Follow Me...


Welcome to another one of my obtusely themed articles!  This time, I have two movies with similar titles that include the word "follow" but as it turns out, they share more in common than that.  Both films explore themes of family, loss and grief,using fantastical story devices (haunting & time travel) as conduits for that exploration.  There are other similarities, but I'm disinclined to expose all of them at this juncture.  Follow along, won't you?

I Will Follow You Into The Dark - 2012
Written & Directed by Mark Edwin Robinson

Sophia (Mischa Barton) is a young woman who has lost both of her parents within six months of each other.  Oh his death bed, her father, heretofore a religious man, declaimed all his faith in God and the afterlife.  Sophia picks up that sense of hurt and spite and adds it to her own jaded skepticism, causing a minor scene at his funeral, and carrying a sense of hopelessness with her into her life in the months following that loss.  She (or perhaps just the movie) assumes that, if everything dies, and everyone we love will one day leave us, then what's the use of making connections?  Now, you and I both know that, if everything dies and everyone we love will one day be lost, we should want to make the most of the time we have, but this is a movie that has other things it wants to say about that.

Six months into her self-imposed emotional exile, she meet-cutes a guy who challenges her desire to remain cut-off from others.  At this point, the movie becomes a fairly tolerable romance.  Sophia resists the urge and won't return calls, but when strange things start happening to her and she finds herself needing the comfort of another, it's Adam (Ryan Eggold) to whom she turns.  While their relationship comes up to a simmer, we're also getting the groundwork for a ghost story.  Adam's apartment building was once a hospital, and the top floors were where patients were essentially left to die.  In retrospect, the back-story doesn't really track, but I'm not sure it needs to.  I Will Follow You Into The Dark isn't quite so much a ghost story as a film that uses a ghost story (and genre tropes) to accomplish something else.  We've seen plenty of movies before about haunted hospitals (and former hospitals) in the past that, when it comes up here, we just kind of go "Oh, okay, I've been here before and I know what goes with this situation."

When Sophia finally lets herself fall for Adam, she can see their future unfolding in front of her.  They take the first few steps into their life together, when, suddenly, Adam is gone.  She awakens in his bed to find blood where he should be.  She and Adam's roommate follow a trail of blood up to the off-limits haunted top floors of the building; blood that the police cannot find.  So they, along with Sophia's roommate and the woman he's dating take it upon themselves to find Adam, dead or alive, wherever he might be.  At this point, the movie plays the part of a fairly standard haunted hospital tale.  There's a good reason why there are so many haunted hospital movies.  They're damned spooky, and we get some decent chills here.  Unfortunately, it tries to do more with its ghost story than it's prepared to resolve sufficiently.  I'm not sure that the filmmakers really intended to resolve the ghost story, however, because in the end, the only thing that gets tied up is the romance, and Sophia's hopeless skepticism.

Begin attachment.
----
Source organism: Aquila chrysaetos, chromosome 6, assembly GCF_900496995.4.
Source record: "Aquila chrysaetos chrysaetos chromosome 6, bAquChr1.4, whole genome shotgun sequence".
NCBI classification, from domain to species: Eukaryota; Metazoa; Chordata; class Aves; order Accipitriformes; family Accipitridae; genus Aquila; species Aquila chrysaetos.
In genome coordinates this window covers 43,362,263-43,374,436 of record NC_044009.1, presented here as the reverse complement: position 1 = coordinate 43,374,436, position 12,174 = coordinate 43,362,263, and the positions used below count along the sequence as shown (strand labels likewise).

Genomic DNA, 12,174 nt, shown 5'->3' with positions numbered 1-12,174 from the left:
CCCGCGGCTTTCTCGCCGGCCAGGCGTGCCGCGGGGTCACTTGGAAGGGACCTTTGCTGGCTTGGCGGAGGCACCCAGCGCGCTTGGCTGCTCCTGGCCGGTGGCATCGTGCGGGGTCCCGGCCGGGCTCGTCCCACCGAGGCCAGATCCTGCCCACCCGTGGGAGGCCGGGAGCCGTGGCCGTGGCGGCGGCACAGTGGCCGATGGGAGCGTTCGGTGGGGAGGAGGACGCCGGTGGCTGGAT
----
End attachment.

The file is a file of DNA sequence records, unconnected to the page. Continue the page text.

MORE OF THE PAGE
I think a lot of people will be prone to mistaking I Will Follow You Into The Dark for a straight horror story, when that doesn't seem to really match its actions.  The horror is too inadequately developed to be taken seriously as a contender in that arena.  Ultimately, it serves the story about love and faith.  The problem with the story about faith is that it hinges on some kind of false assumptions about people who don't specifically believe in a particular brand of afterlife.  Maybe that's just my own personal gripe and I'm not allowing the filmmakers to create their own world with their own rules.  In that context, the romance actually kind of works, and there's a connection that ties their first kiss to their final outcome.  If I go along with that, shutting out the part of me that watches horror movies and the part of me that ponders the more delicate points of cosmology and belief, then what's left is a romance that actually kind of appeals to me in my sweet and soppy places.